On Thursday, while bookmakers and bettors were focused on college basketball tournaments, big wagers on the Tampa Bay Buccaneers to win the Super Bowl showed up at multiple Las Vegas sportsbooks.
Tampa Bay was around a 50-1 long shot when bets upward of $10,000 came in Thursday at the SuperBook, South Point and Circa Sports. Bookmakers drastically adjusted their odds, while trying to determine what was behind the flurry of interest in the Buccaneers. They'd find out three days later, right in the middle of the madness.
At 7:13 p.m. ET, Sunday, just minutes after the bracket for the NCAA tournament was released, Tom Brady announced he was unretiring and would be returning to play for Tampa Bay. The Brady news hit during one of the busiest stretches of the year for oddsmakers: the hours after the NCAA tournament bracket is unveiled, when sportsbooks were racing to post point spreads on the 32 opening games and update their odds to win the national championship.
"It was very hectic, intense," Ed Salmons, a veteran Las Vegas bookmaker with the SuperBook, said.
Bookmakers for the SuperBook first thought something was up early Thursday morning. That's when a new customer in New Jersey who had never made a bet with the company asked to make a pair of $10,000 bets on the Buccaneers to win the Super Bowl at 60-1 and to win the NFC at 30-1. The SuperBook allowed the customer to bet $1,000, an amount in line with house limits on futures wagers, but still moved Tampa Bay's Super Bowl odds to 25-1 and its NFC odds to 12-1. Later in the day, a bettor in Nevada whom the SuperBook considers savvy, placed two big bets on the Buccaneers at the shortened odds.
"We thought Deshaun Watson was going [to Tampa Bay]," Randy Blum, sportsbook manager for the SuperBook, said. "We didn't think it was about Brady at the time."
Chris Andrews, sportsbook director for the South Point in Las Vegas, said he took three bets over the counter from the same customer on the Buccaneers to win the Super Bowl just before 3 p.m. Thursday. Andrews said the customer, whom he described as a "stranger," bet on the Bucs at odds of 50-1, 30-1 and 25-1. He declined to offer additional details about the size of the bets but did acknowledge that he had a multi-six-figure liability on Tampa Bay. On Sunday, after Brady's announcement, Andrews moved the Bucs to 4-1 to win the Super Bowl, making Tampa Bay the Super Bowl favorite at the South Point.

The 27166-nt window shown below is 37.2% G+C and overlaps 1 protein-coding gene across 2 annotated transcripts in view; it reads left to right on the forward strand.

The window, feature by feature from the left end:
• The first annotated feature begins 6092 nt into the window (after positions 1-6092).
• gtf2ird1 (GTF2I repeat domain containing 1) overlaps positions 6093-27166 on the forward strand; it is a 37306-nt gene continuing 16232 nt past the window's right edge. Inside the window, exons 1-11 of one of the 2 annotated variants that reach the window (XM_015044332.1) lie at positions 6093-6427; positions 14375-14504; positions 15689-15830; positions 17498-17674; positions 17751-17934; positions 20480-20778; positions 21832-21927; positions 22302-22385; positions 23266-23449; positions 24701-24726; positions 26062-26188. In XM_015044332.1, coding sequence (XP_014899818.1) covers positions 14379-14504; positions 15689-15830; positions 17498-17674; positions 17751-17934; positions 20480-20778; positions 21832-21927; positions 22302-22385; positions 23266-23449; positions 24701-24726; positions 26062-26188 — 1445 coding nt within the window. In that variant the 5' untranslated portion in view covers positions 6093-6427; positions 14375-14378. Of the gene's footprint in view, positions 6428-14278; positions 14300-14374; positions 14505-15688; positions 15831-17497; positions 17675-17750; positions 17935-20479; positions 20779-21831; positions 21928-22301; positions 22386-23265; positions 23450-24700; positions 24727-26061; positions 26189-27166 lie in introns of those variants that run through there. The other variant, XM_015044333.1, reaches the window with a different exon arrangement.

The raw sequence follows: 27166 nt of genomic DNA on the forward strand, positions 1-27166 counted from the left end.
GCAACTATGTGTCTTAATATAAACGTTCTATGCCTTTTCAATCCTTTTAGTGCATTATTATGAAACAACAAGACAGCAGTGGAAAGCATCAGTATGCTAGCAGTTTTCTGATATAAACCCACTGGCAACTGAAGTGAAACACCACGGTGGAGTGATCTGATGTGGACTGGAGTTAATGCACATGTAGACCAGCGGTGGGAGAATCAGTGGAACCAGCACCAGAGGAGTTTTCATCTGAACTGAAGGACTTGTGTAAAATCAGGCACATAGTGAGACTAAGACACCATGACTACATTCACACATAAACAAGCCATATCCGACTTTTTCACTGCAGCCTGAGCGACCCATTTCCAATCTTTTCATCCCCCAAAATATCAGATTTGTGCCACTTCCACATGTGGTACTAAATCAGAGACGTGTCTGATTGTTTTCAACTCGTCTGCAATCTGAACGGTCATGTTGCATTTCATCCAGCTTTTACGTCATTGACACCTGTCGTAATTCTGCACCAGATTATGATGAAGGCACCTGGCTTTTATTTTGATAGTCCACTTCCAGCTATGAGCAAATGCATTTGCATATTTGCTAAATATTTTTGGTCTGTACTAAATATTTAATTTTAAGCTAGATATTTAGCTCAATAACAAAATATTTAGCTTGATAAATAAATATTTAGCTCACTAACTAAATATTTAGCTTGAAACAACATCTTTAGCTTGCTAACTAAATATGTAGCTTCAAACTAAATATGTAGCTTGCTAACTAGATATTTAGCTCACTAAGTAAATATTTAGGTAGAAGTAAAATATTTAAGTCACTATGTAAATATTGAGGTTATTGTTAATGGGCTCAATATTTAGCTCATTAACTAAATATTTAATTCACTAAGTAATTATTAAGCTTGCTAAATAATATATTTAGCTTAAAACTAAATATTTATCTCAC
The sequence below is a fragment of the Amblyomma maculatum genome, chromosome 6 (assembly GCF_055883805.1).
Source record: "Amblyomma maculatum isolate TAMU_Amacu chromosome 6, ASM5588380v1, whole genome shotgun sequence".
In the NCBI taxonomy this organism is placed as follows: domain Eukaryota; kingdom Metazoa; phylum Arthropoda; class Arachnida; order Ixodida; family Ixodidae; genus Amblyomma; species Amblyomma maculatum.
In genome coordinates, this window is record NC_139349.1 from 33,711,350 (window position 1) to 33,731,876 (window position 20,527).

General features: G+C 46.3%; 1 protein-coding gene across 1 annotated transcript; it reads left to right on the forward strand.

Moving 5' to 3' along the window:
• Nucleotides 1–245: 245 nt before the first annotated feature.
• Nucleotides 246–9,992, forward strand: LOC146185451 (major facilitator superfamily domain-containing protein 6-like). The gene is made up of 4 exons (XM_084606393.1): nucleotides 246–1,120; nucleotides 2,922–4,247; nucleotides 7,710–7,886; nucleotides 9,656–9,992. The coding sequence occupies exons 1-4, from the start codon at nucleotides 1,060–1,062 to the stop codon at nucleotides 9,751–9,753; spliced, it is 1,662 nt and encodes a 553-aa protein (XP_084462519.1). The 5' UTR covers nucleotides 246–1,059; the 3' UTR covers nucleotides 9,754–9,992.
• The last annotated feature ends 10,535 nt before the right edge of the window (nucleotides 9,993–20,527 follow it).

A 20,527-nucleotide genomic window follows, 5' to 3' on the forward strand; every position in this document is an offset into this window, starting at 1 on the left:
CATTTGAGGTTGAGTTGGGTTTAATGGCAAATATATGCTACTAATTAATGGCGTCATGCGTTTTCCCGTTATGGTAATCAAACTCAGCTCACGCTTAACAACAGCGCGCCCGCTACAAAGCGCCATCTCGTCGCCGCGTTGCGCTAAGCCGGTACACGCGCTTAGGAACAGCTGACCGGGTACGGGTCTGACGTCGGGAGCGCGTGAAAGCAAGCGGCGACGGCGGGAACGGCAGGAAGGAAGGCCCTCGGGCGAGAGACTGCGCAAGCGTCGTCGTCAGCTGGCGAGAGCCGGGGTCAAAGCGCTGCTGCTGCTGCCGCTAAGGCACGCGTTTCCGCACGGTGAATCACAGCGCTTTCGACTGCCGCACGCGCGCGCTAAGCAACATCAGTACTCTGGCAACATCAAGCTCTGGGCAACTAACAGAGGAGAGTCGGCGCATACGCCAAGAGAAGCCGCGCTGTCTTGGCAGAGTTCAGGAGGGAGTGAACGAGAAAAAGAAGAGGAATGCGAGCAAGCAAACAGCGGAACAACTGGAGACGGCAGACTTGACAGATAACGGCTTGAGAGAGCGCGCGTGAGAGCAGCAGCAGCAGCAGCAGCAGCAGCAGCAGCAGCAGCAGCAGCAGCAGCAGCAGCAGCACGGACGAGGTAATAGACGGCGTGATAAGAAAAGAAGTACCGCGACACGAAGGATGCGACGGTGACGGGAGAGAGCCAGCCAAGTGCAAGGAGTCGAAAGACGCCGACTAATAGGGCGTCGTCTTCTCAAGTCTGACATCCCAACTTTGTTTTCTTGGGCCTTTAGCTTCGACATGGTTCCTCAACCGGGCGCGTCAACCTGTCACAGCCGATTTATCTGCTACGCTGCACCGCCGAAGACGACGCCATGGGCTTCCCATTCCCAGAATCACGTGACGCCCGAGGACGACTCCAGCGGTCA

"I have a feeling that he had good information," Andrews said.
Circa Sports also took what sportsbook manager Chris Bennett called a "significant" bet on the Buccaneers to win the Super Bowl at 30-1 on Thursday.
"I would say confidently that this person knew that [Brady] was coming back," Bennett said.
Other sportsbooks that were offering shorter Super Bowl odds on the Bucs didn't see any signs that Brady was returning. Jay Croucher, head of trading for PointsBet, said they had the Bucs at 19-1 to win the Super Bowl before Brady's announcement and moved them to 7-1 after the news.
"With something like that, you find out pretty quickly, when the odds screen starts lighting up with bets on the Bucs," Croucher said. "Fortunately, the news spread so quickly that we were adjusting the prices seconds after it broke about Brady."
Caesars Sportsbook, one of the only books to have offered odds on Brady winning next season's MVP, said a few bets did sneak in as the news was breaking. Brady's MVP odds went from 45-1 to 9-1.
"A few bets got through right as the news was breaking, right when we were focused on the NCAA tournament," Adam Pullen, assistant director of trading at Caesars Sportsbook, told ESPN on Sunday night. "I don't think [Brady] had us oddsmakers in mind and what we're doing for the NCAA tournament. It'd been nice if he would have, but I don't expect him to sympathize with us."